Video: Brain Implants to Link and Augment Human Minds (The Science of Nexus)

Here’s video of my Le Web Paris talk, on Linking Human Minds. This is all about the current science of sending sights, sounds, and sensations in and out of human brains, and the frontiers of augmenting and transferring memory and intelligence.  Le Web did a fantastic job producing this. I love the split-screen showing me speaking and the slides at the same time.

The talk itself is a compilation of the very real science that I used in my novels Nexus (one of NPR’s Best Books of 2013) and Crux.

You can read fictionalized accounts of the uses and mis-uses of these technologies in the novels.  (Along with a non-fiction appendix at the back of each with more on the science.):
 Nexus
-  Crux 

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The Best Books Threaten the Powerful – My Video Message on Banned Books Week

My old friend Derek Wolfgram asked me to record a video message for Banned Books Week, on behalf of the California Library Association Intellectual Freedom Committee.  So here are some thoughts about the global brain, censorship as brain damage, and why the books that are banned are books we should go out and find a way to read.

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Actually: You ARE the Customer, Not the Product

Don’t believe the hype. You’re the customer, whether you pay directly or by seeing ads.

Tell me if you’ve heard this one before: “On the internet, if you’re not paying for something, then you’re not the customer. You’re the product.”

This meme, and its various permutations, are meant to to convey that if you’re not shelling out direct cash for a service, that you should expect to be used by that service. Perhaps. But there are many many things wrong with it. In fact, it’s wrong in almost every way.

You are the customer.  You can do things no “product” can do.

Think about the things you can do that a “product” can’t do:

  1. You can stop using the service.  You can deny the company that provides it the revenue you represent. What product ever abandoned its parent company?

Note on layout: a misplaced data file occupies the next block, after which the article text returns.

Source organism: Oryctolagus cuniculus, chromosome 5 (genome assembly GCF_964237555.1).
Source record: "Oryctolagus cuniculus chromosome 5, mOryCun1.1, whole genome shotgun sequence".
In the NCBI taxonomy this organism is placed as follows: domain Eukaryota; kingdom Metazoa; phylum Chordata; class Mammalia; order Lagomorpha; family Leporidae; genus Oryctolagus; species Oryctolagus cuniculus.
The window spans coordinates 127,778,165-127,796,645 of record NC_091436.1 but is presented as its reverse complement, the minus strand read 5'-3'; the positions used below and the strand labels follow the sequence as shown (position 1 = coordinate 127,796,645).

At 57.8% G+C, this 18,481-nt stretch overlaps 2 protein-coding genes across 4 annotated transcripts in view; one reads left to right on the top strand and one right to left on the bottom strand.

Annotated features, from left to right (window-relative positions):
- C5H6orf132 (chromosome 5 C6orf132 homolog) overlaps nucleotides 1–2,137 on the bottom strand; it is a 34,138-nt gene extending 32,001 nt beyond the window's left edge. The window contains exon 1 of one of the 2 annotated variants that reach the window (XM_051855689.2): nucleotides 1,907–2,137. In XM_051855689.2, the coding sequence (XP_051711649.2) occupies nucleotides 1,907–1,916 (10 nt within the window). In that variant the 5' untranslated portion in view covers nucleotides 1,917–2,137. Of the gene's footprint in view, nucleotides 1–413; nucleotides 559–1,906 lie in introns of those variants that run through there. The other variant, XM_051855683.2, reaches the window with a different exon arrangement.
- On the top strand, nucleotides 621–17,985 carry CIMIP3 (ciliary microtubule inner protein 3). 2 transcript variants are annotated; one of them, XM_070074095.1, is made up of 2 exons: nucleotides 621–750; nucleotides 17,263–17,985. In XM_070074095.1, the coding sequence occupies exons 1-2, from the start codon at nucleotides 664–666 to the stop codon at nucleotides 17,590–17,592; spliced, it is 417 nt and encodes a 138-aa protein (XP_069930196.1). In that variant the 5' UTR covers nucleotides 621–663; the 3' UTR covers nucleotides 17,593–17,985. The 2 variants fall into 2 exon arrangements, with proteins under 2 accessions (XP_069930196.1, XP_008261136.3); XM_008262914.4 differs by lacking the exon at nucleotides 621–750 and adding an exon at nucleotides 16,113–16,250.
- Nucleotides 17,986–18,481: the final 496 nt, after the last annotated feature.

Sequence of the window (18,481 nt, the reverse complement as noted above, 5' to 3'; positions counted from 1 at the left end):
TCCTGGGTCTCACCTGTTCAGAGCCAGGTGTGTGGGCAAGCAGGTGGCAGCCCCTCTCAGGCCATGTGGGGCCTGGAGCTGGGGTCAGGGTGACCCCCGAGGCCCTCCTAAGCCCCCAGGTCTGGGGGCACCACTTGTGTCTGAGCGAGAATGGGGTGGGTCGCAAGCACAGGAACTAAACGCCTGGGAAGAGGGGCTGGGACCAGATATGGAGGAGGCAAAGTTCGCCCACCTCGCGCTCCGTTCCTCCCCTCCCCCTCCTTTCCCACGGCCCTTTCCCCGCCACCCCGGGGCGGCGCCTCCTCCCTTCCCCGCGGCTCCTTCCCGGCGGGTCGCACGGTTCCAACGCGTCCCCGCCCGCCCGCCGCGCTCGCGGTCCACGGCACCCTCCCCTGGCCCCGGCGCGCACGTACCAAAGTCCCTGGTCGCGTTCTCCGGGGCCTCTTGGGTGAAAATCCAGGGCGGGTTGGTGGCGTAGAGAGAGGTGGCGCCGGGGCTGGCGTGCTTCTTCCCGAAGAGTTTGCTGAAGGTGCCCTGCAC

2. You can look around for competitive offerings, and choose one of those. Again, no ‘product’ can do this. And this imposes pressure on those services that you and I use, and the companies behind them, that is very different than the model of customers as inert ‘products’ would imply.
  3.  You can use the service more… or less.  Your choices aren’t binary. You can scale up or down how much you use any of these services.
  4.  You can tell the world how great this service is, how great this company is… Or how awful they are.  You have the power not just to vote with your feet – but also with your voice, in all the myriad ways the modern world allows you to express it.  Companies know this. And it’s incredibly important to them.
  5.  You can make those choices on the basis of utility, or beauty, or privacy, or politics, or morality, or any principle or basis you choose.  The reasons are entirely up to you.
  6. You can change the service itself. That’s right. Everyone tells me that Facebook is on a one-way path towards less and less privacy. So why is it that over the last 6 months, Facebook has steadily introduced more UI that has made it clearer and clearer to me (in very proactive ways) who can see what information, and how to change that?  Those changes in Facebook’s UI and feature set are a response to customers. Not to ad buyers. But to you and I and everyone who complained about privacy. Inert ‘products’ don’t elicit change in the store shelves that house them.